Wild and Scenic Rivers
Hard to believe I’m approaching my 10 year anniversary as a member of Adventure Scientist. Over that decade I’ve been lucky enough to participate in a variety of citizen science projects that have taken me from remote Alaskan islands to the top of volcanos. Our latest project with them was the Wild and Scenic Rivers project.
I wrote an article about the details of the project here. If you think this might be something you’d be interested in then you’ll also find some links on how to apply.
We volunteered for the Suiattle River which is located in the North Cascades of Washington state. We were able to make multiple collection trips to the river in a variety of weather; from sunny days to fog and rain.
Of course, the hardest trip was the first trip as we had to make multiple attempts to find a suitable collection site. The site needed to meet the requirements for a successful collection process and be safe at the same time. With the volume and speed at which the Suiattle runs that was a bit of a big order to fill. But once we found our site and marked it on our GPS it was routine from that point on.
The routine is to get yourself settled in an area where the flow is running. Then we fill rinse and fill three sample bottles with river water. These we pack away in a cooler filled with ice packs and which will be shipped overnight freight to a lab in Colorado.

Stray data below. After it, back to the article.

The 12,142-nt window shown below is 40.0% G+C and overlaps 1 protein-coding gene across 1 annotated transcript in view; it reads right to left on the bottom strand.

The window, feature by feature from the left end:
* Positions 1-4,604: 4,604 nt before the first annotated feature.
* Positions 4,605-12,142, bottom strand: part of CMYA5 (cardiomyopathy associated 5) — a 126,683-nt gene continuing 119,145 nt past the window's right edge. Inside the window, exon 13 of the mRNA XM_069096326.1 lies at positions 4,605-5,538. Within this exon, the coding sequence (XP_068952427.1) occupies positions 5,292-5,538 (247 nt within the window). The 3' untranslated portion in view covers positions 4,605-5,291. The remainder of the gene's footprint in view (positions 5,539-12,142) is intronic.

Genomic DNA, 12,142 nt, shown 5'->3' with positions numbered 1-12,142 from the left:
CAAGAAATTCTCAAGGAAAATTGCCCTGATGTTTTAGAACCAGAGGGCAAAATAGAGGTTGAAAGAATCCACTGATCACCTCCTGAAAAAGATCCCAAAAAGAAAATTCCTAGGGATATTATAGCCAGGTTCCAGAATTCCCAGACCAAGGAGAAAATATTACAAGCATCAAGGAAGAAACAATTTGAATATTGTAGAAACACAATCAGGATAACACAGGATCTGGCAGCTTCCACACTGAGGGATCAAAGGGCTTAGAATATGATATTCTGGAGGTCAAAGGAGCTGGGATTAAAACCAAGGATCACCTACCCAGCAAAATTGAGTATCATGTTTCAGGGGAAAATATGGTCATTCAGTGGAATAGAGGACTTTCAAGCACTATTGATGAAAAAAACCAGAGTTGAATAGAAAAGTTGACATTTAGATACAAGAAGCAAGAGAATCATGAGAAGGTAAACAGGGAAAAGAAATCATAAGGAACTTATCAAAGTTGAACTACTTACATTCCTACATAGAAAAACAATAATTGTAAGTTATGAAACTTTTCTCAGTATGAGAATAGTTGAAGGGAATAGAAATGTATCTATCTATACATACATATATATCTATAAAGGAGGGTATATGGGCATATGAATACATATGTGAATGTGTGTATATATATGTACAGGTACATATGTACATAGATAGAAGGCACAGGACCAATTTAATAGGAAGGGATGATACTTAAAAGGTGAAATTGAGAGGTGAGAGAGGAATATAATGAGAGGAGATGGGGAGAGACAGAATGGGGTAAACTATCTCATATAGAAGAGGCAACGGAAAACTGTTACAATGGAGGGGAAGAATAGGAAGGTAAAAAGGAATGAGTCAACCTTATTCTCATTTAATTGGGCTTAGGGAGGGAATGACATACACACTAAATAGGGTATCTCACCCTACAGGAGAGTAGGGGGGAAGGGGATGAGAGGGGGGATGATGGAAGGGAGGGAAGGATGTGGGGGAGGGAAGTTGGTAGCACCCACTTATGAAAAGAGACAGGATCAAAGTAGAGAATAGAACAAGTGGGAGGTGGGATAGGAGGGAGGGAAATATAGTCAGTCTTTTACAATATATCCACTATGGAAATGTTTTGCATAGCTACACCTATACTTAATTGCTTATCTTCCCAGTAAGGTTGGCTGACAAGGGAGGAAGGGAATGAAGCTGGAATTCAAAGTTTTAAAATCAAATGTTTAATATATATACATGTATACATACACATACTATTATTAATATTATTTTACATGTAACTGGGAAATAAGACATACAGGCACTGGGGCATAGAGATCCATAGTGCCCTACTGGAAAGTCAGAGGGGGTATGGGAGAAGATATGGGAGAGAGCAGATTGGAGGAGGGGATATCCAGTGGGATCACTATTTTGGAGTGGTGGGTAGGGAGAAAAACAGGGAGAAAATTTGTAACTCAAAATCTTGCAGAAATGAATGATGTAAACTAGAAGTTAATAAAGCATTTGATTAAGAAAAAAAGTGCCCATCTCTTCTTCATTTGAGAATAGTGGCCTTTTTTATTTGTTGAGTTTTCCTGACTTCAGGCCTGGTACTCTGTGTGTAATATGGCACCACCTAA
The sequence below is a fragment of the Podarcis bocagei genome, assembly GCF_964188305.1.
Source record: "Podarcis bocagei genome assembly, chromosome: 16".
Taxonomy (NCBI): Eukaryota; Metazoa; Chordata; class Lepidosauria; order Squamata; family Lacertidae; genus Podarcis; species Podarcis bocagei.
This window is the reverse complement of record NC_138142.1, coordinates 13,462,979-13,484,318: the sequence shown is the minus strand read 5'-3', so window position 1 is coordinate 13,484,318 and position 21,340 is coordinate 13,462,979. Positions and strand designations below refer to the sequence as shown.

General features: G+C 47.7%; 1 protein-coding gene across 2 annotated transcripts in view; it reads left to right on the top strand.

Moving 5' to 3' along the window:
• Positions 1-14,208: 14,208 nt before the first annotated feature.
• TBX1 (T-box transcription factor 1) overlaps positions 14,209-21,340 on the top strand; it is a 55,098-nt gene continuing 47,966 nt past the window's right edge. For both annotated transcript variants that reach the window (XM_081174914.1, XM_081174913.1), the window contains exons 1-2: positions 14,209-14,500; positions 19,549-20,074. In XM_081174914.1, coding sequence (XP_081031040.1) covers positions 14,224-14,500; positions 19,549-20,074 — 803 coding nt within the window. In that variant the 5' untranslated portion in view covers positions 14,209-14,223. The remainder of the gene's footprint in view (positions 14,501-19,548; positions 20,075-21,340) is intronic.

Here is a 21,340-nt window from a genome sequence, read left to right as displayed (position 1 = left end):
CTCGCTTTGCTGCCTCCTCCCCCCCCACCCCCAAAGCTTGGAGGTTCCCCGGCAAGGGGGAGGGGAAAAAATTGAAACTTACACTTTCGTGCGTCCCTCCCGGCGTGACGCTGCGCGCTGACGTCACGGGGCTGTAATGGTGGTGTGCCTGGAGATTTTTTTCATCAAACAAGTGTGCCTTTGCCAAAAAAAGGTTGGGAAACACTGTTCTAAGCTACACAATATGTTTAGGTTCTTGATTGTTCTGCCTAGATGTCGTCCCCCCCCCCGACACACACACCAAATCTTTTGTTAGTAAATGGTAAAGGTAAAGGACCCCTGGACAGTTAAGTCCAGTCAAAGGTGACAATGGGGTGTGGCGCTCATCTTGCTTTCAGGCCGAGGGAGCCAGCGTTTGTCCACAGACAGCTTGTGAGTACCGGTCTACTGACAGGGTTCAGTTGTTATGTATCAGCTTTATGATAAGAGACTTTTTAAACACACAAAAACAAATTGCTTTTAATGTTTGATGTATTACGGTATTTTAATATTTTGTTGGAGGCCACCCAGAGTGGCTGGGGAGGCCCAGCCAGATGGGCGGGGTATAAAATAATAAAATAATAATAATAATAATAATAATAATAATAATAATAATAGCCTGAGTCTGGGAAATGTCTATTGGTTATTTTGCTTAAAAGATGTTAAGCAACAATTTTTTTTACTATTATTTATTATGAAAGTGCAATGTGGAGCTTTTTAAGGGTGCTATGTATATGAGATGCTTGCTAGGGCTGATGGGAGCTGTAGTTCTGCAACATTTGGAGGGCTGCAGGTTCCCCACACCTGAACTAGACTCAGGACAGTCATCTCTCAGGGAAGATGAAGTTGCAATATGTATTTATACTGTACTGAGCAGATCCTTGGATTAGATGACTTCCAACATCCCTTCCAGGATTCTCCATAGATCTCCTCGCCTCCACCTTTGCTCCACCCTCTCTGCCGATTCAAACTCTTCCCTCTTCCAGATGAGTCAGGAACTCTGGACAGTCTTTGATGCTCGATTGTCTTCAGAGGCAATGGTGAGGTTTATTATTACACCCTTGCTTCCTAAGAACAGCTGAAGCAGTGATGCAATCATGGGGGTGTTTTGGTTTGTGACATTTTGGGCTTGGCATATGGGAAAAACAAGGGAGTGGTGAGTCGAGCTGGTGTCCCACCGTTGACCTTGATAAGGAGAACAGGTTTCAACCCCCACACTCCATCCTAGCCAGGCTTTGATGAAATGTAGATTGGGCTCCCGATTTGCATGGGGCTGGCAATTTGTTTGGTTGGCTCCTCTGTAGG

Then using two separate probes we measure various data points of the river such as acidity, temperature, dissolved oxygen levels etc. All of this gets entered into an application on our phone and upload to the cloud once we get back to an area with cell coverage. The last piece is to take photos of the banks and vegetation and describe the area.
I’m happy to report that our efforts, along with the rest of the teams of volunteers, paid off with over 570 completed reports from 91 rivers. Almost five times the number from the previous year.
Wild and scenic rivers
wild and scenic rivers project a huge success
As a team, we more than tripled the amount of data to date. We’ve received 573 completed surveys from 91 rivers this year, compared to 183 surveys from 41 rivers in 2020.
We’re proud to have been a part of this effort! We’re working on articles and videos so stay tuned.
The project wrapped up in September with us shipping our probes back to headquarters to be recalibrated for the next round.
However, we’ve been asked to participate in a winter collection effort which I’m happy to say we accepted eagerly. I’m not sure what to expect from the North Cascades in winter, but we’ll jump in with both feet and see what Mother Nature brings. Stay tuned for more updates.